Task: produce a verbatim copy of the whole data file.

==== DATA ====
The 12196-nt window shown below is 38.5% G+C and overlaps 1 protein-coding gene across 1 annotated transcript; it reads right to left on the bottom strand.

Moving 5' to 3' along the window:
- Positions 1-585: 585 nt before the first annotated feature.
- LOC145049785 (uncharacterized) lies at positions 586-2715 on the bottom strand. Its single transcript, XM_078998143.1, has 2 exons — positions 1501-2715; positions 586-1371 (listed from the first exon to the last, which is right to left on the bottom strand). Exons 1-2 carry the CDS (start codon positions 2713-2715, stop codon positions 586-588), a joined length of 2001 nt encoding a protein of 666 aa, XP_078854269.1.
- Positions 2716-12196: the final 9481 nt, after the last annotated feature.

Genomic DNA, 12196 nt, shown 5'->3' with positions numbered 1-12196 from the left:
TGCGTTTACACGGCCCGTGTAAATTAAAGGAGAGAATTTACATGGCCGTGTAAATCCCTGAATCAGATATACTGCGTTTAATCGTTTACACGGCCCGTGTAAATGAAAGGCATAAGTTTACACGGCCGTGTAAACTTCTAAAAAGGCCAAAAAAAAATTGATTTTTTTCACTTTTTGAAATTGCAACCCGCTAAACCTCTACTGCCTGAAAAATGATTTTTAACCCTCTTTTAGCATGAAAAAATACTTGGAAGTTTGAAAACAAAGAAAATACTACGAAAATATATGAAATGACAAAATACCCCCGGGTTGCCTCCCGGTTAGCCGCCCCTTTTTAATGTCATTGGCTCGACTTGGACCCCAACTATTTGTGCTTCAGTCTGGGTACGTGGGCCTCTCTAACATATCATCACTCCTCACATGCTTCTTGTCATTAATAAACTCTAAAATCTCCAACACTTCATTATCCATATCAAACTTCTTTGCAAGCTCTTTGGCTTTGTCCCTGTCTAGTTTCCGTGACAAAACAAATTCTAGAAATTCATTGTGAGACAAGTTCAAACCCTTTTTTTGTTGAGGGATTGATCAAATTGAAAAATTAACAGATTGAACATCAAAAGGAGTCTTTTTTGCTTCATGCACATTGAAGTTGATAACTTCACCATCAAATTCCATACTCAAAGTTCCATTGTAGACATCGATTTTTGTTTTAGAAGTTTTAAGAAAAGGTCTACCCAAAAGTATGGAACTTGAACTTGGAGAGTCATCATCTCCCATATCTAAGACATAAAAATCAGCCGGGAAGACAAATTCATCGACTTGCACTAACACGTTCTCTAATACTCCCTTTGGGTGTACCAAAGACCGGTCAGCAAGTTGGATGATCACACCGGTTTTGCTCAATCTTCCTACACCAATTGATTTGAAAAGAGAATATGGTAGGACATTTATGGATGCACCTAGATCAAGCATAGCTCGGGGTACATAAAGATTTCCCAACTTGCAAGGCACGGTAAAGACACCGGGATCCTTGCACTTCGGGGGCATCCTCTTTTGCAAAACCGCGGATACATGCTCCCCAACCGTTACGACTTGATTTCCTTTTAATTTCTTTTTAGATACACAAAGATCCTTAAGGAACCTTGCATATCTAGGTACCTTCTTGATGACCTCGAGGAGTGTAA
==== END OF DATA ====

The 12196-nt window shown below is 38.5% G+C and overlaps 1 protein-coding gene across 1 annotated transcript; it reads right to left on the bottom strand.

Moving 5' to 3' along the window:
- Positions 1-585: 585 nt before the first annotated feature.
- LOC145049785 (uncharacterized) lies at positions 586-2715 on the bottom strand. Its single transcript, XM_078998143.1, has 2 exons — positions 1501-2715; positions 586-1371 (listed from the first exon to the last, which is right to left on the bottom strand). Exons 1-2 carry the CDS (start codon positions 2713-2715, stop codon positions 586-588), a joined length of 2001 nt encoding a protein of 666 aa, XP_078854269.1.
- Positions 2716-12196: the final 9481 nt, after the last annotated feature.

Genomic DNA, 12196 nt, shown 5'->3' with positions numbered 1-12196 from the left:
TGCGTTTACACGGCCCGTGTAAATTAAAGGAGAGAATTTACATGGCCGTGTAAATCCCTGAATCAGATATACTGCGTTTAATCGTTTACACGGCCCGTGTAAATGAAAGGCATAAGTTTACACGGCCGTGTAAACTTCTAAAAAGGCCAAAAAAAAATTGATTTTTTTCACTTTTTGAAATTGCAACCCGCTAAACCTCTACTGCCTGAAAAATGATTTTTAACCCTCTTTTAGCATGAAAAAATACTTGGAAGTTTGAAAACAAAGAAAATACTACGAAAATATATGAAATGACAAAATACCCCCGGGTTGCCTCCCGGTTAGCCGCCCCTTTTTAATGTCATTGGCTCGACTTGGACCCCAACTATTTGTGCTTCAGTCTGGGTACGTGGGCCTCTCTAACATATCATCACTCCTCACATGCTTCTTGTCATTAATAAACTCTAAAATCTCCAACACTTCATTATCCATATCAAACTTCTTTGCAAGCTCTTTGGCTTTGTCCCTGTCTAGTTTCCGTGACAAAACAAATTCTAGAAATTCATTGTGAGACAAGTTCAAACCCTTTTTTTGTTGAGGGATTGATCAAATTGAAAAATTAACAGATTGAACATCAAAAGGAGTCTTTTTTGCTTCATGCACATTGAAGTTGATAACTTCACCATCAAATTCCATACTCAAAGTTCCATTGTAGACATCGATTTTTGTTTTAGAAGTTTTAAGAAAAGGTCTACCCAAAAGTATGGAACTTGAACTTGGAGAGTCATCATCTCCCATATCTAAGACATAAAAATCAGCCGGGAAGACAAATTCATCGACTTGCACTAACACGTTCTCTAATACTCCCTTTGGGTGTACCAAAGACCGGTCAGCAAGTTGGATGATCACACCGGTTTTGCTCAATCTTCCTACACCAATTGATTTGAAAAGAGAATATGGTAGGACATTTATGGATGCACCTAGATCAAGCATAGCTCGGGGTACATAAAGATTTCCCAACTTGCAAGGCACGGTAAAGACACCGGGATCCTTGCACTTCGGGGGCATCCTCTTTTGCAAAACCGCGGATACATGCTCCCCAACCGTTACGACTTGATTTCCTTTTAATTTCTTTTTAGATACACAAAGATCCTTAAGGAACCTTGCATATCTAGGTACCTTCTTGATGACCTCGAGGAGTGTAA